I asked what might seem a strange question, ‘Where am I, Lord?’
His response was, ‘You are in the Paradise of God’.
I told Him I thought I was in Heaven!
But He replied, ‘No man has entered Heaven except He that has come out of Heaven’ (John 3:13).
I said I had not really thought about it, but I did recall reading it.
‘Do you not remember what I said to the thief on the cross?’ He asked me.
Of course I did: ‘This day you will be with me in Paradise’.
This distinction between Paradise being for the spirits of the dead now, with Heaven being a future venue after the Judgement, was important enough for Jesus to emphasise to Royston.
Furthermore, this distinction holds up in word studies of the scriptures. In addition, it was understood and taught by the early church.
Unless this difference is clear, NDErs may think they have been to Heaven and not to Paradise. So what? We find a potentially disastrous attitude creeping in – ‘Uncle Joe was a drunk and beat his wife, but I saw him in Heaven, so obviously nearly everyone is going to Heaven’. Not so. Only at Judgement will God assign who goes where. Just as the Earth itself is wonderful but not everyone living on it will spend their eternity with God, so it is with Paradise. Nearly every book with the word ‘Heaven’ in its title should have it replaced by the word ‘Paradise’ instead.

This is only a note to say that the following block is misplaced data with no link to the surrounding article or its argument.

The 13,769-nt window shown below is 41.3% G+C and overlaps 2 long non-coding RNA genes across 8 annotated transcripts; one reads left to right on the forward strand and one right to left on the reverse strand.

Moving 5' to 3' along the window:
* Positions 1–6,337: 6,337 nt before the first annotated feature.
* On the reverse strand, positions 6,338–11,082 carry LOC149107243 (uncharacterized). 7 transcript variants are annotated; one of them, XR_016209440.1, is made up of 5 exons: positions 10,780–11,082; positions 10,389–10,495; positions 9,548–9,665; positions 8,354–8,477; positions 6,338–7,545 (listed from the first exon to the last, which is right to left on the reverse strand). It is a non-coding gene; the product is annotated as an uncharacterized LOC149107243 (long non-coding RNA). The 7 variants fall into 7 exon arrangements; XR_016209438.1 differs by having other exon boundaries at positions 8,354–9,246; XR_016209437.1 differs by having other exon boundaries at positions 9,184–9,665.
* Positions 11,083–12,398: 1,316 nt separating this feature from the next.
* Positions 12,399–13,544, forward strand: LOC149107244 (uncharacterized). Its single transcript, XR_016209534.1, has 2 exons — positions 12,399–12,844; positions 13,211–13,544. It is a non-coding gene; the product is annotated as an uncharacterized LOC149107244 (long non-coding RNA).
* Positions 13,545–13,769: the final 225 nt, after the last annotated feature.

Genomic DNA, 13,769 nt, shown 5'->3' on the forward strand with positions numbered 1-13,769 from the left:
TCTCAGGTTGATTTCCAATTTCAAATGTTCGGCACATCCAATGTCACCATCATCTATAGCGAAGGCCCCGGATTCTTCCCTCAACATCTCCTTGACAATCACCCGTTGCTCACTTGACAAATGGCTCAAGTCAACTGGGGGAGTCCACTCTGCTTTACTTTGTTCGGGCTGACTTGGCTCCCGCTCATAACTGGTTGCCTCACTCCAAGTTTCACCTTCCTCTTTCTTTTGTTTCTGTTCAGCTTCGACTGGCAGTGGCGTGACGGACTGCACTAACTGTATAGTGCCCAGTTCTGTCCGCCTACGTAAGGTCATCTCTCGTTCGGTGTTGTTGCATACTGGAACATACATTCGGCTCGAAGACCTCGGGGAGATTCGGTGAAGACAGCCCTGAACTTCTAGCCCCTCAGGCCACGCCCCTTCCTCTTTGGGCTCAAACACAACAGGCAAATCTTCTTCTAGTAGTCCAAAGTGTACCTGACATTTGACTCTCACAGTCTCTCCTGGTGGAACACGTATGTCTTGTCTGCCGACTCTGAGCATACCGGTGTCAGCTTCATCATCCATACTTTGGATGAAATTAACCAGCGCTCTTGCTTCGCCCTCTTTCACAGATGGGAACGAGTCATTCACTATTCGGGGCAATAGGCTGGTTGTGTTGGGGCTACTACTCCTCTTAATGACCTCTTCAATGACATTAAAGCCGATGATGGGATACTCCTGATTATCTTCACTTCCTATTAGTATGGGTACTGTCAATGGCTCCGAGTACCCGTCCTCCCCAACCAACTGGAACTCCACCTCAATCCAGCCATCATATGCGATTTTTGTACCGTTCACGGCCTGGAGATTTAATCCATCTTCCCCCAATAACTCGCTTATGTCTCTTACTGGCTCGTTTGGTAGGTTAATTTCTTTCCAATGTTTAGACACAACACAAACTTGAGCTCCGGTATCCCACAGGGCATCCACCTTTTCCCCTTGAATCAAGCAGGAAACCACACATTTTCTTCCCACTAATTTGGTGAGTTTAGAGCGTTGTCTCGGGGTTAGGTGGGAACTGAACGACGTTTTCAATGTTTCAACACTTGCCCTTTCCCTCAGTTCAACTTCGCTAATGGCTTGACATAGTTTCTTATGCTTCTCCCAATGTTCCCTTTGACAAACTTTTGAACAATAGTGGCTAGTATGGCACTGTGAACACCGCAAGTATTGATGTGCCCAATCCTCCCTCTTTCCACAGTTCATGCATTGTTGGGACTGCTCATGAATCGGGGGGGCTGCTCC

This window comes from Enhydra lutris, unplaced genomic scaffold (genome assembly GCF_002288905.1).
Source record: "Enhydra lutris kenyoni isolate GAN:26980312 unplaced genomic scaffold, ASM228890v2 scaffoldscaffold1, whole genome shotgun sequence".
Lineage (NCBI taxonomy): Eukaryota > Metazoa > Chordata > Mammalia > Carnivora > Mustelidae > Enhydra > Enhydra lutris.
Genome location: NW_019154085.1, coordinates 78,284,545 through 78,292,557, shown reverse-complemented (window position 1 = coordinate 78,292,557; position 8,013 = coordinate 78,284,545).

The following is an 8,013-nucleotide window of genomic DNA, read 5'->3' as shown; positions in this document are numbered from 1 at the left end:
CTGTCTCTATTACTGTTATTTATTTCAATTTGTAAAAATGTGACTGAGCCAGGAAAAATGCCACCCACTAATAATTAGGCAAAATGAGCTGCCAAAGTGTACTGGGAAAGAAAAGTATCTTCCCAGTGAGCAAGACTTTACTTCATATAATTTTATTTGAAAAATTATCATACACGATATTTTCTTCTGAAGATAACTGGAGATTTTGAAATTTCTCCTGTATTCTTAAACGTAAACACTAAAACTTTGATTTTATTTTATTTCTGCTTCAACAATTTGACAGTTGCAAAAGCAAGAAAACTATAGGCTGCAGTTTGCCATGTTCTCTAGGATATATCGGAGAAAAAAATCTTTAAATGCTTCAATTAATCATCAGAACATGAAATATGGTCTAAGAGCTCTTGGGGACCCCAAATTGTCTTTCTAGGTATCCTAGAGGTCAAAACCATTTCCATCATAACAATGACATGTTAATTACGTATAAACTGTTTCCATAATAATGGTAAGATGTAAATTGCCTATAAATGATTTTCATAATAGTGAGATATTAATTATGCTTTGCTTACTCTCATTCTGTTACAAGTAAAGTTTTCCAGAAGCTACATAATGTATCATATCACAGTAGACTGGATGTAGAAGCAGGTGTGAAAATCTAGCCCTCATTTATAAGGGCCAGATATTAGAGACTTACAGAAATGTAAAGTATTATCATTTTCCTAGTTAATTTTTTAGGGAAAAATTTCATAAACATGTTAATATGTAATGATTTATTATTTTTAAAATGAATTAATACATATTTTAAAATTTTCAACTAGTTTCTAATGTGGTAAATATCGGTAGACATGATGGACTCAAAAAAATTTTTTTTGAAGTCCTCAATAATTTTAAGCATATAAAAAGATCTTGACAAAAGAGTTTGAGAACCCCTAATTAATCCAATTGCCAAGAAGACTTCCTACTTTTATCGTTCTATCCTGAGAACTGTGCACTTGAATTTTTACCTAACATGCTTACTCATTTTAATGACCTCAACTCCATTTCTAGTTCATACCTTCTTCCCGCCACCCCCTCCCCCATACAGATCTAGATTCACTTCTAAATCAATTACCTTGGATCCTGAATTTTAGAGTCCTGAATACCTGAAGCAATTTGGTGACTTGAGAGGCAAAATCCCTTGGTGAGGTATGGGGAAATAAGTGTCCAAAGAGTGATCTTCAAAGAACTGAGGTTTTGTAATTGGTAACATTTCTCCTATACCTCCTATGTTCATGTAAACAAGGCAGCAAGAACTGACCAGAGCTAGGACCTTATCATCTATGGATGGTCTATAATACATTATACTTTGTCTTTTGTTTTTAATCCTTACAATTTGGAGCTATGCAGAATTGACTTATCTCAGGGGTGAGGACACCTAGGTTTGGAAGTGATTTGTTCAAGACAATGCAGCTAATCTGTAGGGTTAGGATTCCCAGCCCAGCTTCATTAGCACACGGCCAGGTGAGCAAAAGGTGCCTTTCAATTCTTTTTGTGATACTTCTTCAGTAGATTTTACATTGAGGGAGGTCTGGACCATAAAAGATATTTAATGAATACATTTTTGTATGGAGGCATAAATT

This is a key to understanding NDEs:
Pleasant NDEs described by adults did not generally take place in Heaven, but in Paradise.
Unfortunately, the distinction made by Jesus and the Bible has become confused in the literature. It would become tedious were I to try to draw attention to this in the titles and quotes I use throughout this book.
Nevertheless, I ask the reader to keep in mind this important distinction while reading, as it at once clarifies much of the confusion surrounding NDEs. At death, the spirits of adults who enjoy a pleasant NDE have travelled to Paradise – not Heaven. Interestingly, though, the spirits of young children often have different NDE experiences in Heaven itself – as we will come to later.